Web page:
Shopping in Toledo

Toledo has long been famous for its craftsmen. The city's specialties range from swords to marzipan. While the tourists' main shopping street is the aptly named Calle del Comercio, branching off from the Plaza Zocodover, we are going to attempt to highlight not only specific crafts, but some high-quality shops where you not only buy but also watch the process of creation.

Toledo Steel: Swords and Knives

<Forging methods and facilitiesToledo steel has been a byword for quality for centuries, first mentioned in the first century BC in the Cynegetica of Grattius "Faliscus". Although a good sword is something that there may be little demand for in today's modern world, workshops and craftsmen continue to produce them using the ancient cementation and crucible methods to satisfy the hordes of nostalgic tourists.


14th Century Jews in Toledo Damascene, or damasquina as the locals call it, is the ancient Moorish art of inlaying gold (or copper or silver, even) against a matte steel backdrop. The originally light grey steel is scratched and the gold is hammered into the crevices in intricate designs. Then the steel plate is baked in a kiln and blackened while the gold melts into the crevices. When it has cooled, the artist may use special hammers to pound delicate marks into the re-hardened gold. There are two types of damascene: the Spanish, which often features birds or people or scenes out of history, and the Moorish, which features geometric designs. The name comes from the city of Damascus, which was once renowned for its damascene.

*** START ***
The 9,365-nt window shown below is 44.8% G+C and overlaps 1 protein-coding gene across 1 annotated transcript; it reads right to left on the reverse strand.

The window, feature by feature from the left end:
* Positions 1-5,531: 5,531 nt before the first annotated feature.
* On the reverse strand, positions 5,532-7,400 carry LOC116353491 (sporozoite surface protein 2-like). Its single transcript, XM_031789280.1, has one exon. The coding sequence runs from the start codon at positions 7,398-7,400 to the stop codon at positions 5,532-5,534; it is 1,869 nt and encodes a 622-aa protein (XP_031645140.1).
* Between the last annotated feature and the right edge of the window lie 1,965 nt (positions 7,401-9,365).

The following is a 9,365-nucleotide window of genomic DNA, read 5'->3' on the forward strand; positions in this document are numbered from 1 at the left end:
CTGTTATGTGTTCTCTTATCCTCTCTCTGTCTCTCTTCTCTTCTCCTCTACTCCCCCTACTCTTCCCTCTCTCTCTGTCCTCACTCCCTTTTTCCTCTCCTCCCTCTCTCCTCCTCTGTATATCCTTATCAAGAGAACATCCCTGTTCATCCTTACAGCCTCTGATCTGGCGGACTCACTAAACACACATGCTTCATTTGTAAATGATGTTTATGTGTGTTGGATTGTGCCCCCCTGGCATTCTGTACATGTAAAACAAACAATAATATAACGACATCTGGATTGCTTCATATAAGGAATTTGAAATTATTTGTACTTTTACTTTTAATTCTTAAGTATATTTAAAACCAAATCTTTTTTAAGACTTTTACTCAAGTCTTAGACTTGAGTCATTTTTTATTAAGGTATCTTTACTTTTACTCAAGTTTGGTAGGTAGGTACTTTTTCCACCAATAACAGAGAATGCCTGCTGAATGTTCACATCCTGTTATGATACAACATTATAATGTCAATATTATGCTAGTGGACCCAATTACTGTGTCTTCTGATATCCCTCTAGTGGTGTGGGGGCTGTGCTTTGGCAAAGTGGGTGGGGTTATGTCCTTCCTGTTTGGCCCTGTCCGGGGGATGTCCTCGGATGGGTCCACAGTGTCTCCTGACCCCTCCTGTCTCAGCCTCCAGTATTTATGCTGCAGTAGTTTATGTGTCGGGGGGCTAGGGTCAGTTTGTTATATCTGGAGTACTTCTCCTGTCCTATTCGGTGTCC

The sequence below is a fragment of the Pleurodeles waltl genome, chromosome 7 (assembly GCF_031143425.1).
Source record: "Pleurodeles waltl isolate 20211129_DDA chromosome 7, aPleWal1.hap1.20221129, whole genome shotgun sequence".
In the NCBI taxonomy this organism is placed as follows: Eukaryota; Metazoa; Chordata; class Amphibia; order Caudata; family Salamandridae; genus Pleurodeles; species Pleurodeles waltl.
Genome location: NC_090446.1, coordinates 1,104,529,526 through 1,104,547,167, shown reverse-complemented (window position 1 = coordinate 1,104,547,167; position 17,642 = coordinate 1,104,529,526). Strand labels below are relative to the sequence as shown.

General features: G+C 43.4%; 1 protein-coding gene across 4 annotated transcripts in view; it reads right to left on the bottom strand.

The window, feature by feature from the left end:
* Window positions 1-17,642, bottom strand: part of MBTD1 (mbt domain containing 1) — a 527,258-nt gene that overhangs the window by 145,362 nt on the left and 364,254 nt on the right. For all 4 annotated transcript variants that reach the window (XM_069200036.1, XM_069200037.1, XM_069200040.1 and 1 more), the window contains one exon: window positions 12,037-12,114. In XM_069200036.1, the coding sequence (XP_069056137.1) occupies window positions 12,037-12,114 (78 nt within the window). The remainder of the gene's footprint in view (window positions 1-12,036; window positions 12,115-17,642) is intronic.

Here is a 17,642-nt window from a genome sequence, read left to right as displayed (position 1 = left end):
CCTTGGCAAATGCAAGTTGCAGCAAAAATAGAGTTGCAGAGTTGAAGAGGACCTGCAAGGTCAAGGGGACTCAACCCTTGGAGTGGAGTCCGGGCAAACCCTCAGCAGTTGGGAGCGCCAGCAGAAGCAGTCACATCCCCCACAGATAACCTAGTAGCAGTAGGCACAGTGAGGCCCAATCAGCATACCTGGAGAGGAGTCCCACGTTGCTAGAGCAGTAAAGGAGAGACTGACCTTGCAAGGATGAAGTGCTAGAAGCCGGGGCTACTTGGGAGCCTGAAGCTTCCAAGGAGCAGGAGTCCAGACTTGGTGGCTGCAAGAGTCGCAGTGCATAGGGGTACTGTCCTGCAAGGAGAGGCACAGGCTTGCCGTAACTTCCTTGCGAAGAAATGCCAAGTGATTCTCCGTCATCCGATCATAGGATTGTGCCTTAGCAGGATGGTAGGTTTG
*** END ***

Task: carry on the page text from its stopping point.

Damascene can either be hand or machine made, and the difference is generally reflected in the price. Be careful not to be fooled, however, as it may be difficult for those with little knowledge of the craft to tell the difference. Fairly every tourist shop in Toledo sells damascene, and many higher quality ones have their artisans working in the shop central so you can watch as their craftsmanship in action. Here is a brief list of several of the highest quality shops dealing in lo damasquinado.

Casa Bermejo
Open since 1910 and is one in which you can watch the work.
Location:Calle Airosas 5
Phone#: 92-528-5367
Hours: Monday-Friday 9 AM-1 PM and 3 PM-6 PM, Saturday 10 AM-2 PM

Felipe Suárez
Location: Circo Romano 8
Hours: 10 AM-7 PM

Santiago Sánchez Martín
Location: Calle Río Llano 15
Phone#: 92-522-7757
Hours: Monday-Friday 9 AM-2 PM and 4 PM-7 PM


MarzipanMarzipan, or mazapán as it is locally known, is a delicious dessert made of sweet almond paste, often colored and molded into shapes. It's a must try during your visit to Toledo. Made and sold by everyone from tourist shops to nuns, here are some places that come highly recommended.

Casa Telesforo
Location: Plaza de Zocodover 13
Phone#: 92-522-3379
Hours: 9 AM-10 PM

Convento Santa Úrsula
Location: around corner from Museo de Taller del Moro
Hours: Ring bell

Monasterio de Santo Domingo
Location: Behind the Iglesia Santo Domingo
Hours: Ring bell


Toledo has been well-known for its distinctively decorated Castilian pottery for at least the last 1000 years. The pottery of the Toledo region sets the highest standard for the rest of the world. In fact, in Latin America the common term for hand-painted ceramics is 'Talavera' after the town just about forty-five minutes away. If you're not willing, or unable to make the trip to Talavera la Reina, where it's all made, or Puente del Arzobispo, then you'll be best off buying from the large roadside emporiums on the outskirts of town, generally on the road to Madrid. You'll get better deals there than you'll find inside the city, where rents are higher.